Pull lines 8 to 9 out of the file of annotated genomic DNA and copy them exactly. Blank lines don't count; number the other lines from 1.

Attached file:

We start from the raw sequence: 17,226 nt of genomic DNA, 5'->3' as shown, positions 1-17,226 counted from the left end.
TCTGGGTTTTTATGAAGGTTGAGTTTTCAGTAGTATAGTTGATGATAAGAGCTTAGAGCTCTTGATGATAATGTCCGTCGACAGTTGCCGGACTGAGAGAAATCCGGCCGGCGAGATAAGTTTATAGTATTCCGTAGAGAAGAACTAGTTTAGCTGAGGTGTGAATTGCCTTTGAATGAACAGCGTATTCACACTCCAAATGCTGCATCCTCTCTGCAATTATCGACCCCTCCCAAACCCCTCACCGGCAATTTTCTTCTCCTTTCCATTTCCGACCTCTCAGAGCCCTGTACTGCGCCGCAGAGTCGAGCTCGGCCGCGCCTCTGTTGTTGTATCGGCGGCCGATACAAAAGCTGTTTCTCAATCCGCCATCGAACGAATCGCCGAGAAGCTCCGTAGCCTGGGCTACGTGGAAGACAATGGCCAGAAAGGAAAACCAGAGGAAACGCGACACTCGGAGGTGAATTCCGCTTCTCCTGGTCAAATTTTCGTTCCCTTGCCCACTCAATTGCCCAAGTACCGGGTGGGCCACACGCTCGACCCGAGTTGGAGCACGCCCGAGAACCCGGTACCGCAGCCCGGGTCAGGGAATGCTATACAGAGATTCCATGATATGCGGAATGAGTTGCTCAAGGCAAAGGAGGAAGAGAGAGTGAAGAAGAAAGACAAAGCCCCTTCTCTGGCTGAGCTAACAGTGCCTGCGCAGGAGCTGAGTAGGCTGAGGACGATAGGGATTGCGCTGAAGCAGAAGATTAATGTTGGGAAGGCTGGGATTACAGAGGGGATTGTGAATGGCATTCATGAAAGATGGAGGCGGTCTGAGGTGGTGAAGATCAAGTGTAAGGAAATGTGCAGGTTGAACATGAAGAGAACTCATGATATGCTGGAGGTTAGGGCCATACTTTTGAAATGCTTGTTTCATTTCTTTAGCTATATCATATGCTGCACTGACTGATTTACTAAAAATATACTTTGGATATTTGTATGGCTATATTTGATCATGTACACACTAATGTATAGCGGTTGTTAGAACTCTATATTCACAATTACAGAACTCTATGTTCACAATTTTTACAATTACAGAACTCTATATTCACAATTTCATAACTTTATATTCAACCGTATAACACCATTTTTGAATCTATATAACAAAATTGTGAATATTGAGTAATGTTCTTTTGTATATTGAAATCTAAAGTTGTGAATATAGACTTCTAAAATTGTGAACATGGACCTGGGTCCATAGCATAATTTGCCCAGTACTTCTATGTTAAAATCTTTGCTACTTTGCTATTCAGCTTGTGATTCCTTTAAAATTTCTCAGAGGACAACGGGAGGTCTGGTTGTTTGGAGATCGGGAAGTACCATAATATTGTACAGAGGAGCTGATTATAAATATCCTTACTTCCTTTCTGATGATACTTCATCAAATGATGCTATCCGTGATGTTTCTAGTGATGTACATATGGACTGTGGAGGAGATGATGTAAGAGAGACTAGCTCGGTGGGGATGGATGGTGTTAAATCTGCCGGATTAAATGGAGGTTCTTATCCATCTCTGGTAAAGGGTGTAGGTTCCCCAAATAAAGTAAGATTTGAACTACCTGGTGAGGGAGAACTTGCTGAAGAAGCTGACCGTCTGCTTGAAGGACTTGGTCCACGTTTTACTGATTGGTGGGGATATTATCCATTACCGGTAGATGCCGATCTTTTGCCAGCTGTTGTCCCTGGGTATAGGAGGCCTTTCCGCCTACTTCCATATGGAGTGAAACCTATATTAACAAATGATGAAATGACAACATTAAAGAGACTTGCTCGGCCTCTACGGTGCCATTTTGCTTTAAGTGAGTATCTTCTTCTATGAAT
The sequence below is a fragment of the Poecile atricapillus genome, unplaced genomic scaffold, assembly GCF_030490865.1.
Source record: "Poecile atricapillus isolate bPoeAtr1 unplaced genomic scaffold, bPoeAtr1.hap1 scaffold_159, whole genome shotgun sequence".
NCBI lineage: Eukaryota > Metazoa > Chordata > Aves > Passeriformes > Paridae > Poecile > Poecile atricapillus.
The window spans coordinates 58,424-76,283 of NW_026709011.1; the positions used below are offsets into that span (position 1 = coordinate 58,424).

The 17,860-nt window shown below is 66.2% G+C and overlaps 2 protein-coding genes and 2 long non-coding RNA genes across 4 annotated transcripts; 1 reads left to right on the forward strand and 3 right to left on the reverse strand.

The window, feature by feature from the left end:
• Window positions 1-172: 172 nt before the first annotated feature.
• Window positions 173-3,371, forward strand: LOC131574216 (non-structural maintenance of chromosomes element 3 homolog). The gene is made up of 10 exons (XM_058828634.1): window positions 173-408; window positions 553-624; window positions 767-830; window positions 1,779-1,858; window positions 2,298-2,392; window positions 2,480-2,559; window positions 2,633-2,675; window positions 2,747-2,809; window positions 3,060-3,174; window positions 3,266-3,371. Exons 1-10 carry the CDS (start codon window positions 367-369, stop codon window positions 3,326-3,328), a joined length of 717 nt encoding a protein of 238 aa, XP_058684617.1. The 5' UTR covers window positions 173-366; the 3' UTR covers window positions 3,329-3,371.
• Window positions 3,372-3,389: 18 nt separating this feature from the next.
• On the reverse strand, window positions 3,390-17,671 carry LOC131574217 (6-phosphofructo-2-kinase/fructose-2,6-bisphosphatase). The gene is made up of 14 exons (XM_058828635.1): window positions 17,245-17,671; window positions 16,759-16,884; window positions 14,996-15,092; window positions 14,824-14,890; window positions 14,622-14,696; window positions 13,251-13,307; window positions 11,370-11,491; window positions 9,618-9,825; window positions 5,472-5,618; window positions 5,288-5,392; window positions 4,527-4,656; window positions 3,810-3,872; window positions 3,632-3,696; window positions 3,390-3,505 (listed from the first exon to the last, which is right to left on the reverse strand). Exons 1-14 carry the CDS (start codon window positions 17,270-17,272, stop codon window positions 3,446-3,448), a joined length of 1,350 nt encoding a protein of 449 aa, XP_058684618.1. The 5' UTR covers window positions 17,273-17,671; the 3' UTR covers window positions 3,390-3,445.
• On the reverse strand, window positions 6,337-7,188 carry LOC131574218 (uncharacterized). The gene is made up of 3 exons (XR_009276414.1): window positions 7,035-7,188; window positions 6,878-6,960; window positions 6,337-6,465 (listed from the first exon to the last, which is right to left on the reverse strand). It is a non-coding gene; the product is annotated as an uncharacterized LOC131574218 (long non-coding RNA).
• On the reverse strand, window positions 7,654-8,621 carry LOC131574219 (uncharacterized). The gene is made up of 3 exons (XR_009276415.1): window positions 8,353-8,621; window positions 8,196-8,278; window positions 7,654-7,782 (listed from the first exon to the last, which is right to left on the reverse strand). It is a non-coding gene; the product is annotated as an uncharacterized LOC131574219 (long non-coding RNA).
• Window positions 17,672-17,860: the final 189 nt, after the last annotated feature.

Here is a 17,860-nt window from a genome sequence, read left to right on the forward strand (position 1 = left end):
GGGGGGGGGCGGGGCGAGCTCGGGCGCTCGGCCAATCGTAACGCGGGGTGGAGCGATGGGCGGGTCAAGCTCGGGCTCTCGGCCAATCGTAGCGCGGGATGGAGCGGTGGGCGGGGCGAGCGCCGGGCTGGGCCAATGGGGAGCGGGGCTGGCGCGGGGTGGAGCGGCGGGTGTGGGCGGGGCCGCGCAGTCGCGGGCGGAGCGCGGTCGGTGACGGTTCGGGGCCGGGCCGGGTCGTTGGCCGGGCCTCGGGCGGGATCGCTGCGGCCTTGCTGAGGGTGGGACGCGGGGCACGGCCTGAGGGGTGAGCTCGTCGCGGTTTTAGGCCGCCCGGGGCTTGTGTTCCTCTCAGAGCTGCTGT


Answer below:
The window, feature by feature from the left end:
• Window positions 1-172: 172 nt before the first annotated feature.